At the core of every Dickens novel is his undeniable gift for storytelling. I can’t help but become incredibly invested in his stories once I begin reading them. His characters are carefully crafted with unique struggles, desires, eccentricities, and beliefs. Hard Times has been criticized for its “puppet-like” characters that sometimes said to be mediocre representations of actual “Coketown” residents (much of the novel was constructed from Dickens’ observations of a manufacturing town rather than personal experience living there). Whether or not that criticism is warranted, I wish to highlight an important redeeming quality of Dickens’ characters: they evoke emotion and human connection. I found myself holding my breath whenever a plot twist occurred (and trust me, there are many), anxiously awaiting to see how it would affect the characters involved. At one point while reading I actually gasped out loud when something bad happened to one of the characters I particularly liked– needless to say, my family members in the next room were pretty confused. The fact that readers can connect so easily and deeply with Dickens’ characters is a major strength of his work and abilities as a writer.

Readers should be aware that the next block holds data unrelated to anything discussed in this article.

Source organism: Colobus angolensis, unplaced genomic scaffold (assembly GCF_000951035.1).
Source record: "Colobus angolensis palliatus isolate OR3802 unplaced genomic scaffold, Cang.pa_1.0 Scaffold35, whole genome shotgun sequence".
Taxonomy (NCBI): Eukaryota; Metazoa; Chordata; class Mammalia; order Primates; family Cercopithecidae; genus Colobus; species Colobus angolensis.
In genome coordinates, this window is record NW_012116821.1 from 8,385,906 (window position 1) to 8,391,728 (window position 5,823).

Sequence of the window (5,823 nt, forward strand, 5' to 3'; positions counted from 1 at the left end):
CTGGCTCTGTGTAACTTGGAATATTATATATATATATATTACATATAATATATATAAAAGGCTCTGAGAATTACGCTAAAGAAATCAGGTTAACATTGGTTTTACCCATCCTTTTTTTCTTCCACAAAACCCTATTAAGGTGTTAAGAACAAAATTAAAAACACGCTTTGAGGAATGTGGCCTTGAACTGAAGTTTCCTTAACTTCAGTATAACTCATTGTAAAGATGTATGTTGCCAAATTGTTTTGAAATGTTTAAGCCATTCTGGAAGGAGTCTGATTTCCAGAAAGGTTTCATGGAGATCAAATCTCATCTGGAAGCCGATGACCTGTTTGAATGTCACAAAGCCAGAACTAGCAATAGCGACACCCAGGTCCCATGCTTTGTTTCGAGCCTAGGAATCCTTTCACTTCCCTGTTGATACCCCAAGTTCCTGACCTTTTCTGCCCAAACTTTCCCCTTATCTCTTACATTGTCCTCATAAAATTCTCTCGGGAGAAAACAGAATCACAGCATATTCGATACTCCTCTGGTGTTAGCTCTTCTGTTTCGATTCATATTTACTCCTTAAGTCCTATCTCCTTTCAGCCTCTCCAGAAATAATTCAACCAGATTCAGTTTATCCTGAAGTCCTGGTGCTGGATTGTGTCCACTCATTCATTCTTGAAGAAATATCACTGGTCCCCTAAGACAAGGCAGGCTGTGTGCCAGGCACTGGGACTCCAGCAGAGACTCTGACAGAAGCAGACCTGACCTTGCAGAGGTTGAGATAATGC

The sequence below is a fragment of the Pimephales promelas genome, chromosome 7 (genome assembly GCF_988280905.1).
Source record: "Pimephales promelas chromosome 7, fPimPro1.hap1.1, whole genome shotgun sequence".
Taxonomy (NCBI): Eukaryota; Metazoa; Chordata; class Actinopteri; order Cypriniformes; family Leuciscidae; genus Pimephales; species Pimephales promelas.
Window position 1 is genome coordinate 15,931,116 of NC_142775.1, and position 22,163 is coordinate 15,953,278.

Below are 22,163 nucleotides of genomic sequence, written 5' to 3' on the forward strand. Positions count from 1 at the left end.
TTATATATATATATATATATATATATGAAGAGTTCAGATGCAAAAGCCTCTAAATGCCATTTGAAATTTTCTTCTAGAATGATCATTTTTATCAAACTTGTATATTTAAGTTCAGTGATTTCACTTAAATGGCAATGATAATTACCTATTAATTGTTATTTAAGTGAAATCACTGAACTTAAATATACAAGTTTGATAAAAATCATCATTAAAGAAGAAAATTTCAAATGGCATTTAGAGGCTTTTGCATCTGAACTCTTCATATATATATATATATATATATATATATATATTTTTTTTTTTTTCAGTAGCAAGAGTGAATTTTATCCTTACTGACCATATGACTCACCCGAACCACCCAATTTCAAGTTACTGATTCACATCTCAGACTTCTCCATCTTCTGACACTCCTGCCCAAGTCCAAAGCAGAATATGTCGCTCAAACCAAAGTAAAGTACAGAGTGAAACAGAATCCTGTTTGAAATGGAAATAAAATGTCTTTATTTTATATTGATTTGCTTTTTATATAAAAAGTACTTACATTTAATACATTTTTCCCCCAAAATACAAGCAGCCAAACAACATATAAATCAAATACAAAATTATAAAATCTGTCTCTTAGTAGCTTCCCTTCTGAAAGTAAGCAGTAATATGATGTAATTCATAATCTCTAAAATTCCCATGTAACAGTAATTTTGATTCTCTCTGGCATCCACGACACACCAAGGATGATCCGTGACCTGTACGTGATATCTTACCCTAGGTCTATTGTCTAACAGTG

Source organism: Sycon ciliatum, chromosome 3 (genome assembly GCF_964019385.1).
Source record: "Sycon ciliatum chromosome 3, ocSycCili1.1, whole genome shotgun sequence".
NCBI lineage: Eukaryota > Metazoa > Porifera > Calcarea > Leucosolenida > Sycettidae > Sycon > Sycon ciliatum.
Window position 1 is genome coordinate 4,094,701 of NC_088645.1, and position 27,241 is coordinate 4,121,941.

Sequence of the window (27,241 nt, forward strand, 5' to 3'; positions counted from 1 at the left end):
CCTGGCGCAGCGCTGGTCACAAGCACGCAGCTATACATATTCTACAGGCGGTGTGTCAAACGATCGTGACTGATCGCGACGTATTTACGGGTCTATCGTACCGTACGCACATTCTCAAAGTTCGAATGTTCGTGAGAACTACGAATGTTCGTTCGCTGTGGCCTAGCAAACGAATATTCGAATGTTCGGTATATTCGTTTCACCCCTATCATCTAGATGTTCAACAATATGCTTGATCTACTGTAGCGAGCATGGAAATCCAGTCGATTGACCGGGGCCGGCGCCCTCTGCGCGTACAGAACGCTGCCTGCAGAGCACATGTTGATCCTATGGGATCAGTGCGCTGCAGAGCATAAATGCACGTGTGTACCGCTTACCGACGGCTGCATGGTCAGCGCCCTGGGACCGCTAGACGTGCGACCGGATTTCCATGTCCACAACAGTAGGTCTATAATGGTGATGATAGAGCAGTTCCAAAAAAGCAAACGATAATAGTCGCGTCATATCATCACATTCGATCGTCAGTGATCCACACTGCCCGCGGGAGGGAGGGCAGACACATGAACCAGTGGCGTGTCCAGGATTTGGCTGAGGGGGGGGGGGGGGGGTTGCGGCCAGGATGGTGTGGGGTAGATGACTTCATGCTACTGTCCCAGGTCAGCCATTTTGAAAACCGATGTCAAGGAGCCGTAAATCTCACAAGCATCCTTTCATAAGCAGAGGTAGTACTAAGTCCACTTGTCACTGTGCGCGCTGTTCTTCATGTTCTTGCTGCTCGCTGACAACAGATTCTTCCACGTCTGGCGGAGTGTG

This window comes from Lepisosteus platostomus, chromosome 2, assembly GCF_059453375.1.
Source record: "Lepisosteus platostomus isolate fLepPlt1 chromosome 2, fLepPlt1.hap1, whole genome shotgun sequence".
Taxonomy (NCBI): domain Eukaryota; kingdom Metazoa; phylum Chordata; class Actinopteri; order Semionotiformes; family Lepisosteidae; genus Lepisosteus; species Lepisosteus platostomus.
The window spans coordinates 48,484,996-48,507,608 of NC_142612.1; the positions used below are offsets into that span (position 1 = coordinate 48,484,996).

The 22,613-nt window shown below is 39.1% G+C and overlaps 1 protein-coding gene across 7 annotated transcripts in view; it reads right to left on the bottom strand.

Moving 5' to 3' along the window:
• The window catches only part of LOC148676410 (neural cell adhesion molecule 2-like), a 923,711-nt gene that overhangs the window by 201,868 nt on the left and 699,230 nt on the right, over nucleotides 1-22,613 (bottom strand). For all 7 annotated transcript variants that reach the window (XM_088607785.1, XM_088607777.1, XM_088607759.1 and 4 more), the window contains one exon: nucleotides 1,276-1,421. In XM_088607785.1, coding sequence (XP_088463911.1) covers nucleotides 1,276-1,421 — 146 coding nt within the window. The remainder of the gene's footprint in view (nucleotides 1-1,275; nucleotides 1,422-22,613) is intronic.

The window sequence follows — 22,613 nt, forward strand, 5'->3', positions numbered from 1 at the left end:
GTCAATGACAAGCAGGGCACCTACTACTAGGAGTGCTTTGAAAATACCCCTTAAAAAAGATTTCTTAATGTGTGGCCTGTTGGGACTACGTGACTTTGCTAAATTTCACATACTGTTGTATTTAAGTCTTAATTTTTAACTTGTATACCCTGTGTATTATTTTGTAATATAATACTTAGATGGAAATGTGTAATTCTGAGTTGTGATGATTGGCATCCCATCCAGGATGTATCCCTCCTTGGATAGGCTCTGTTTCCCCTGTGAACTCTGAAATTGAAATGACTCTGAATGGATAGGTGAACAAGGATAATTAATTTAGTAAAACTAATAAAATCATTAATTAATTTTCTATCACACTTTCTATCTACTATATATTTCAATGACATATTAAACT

Though Hard Times is not my favorite Dickens novel, I still believe it deserves to be read widely and often. Definitely don’t let a misleading reputation keep you from reading this gem!

Would I recommend it to a friend?: Absolutely! I think this is an excellent read whether or not you’ve read Dickens before.

What are your thoughts on Hard Times? What’s your favorite Dickens novel? Which one should I read next? Let me know in the comments section below!



“Well, at least you’re reading something…” | Discussion

Have you ever heard someone say to someone else: “Well, at least you’re reading something…“?

I hate that phrase.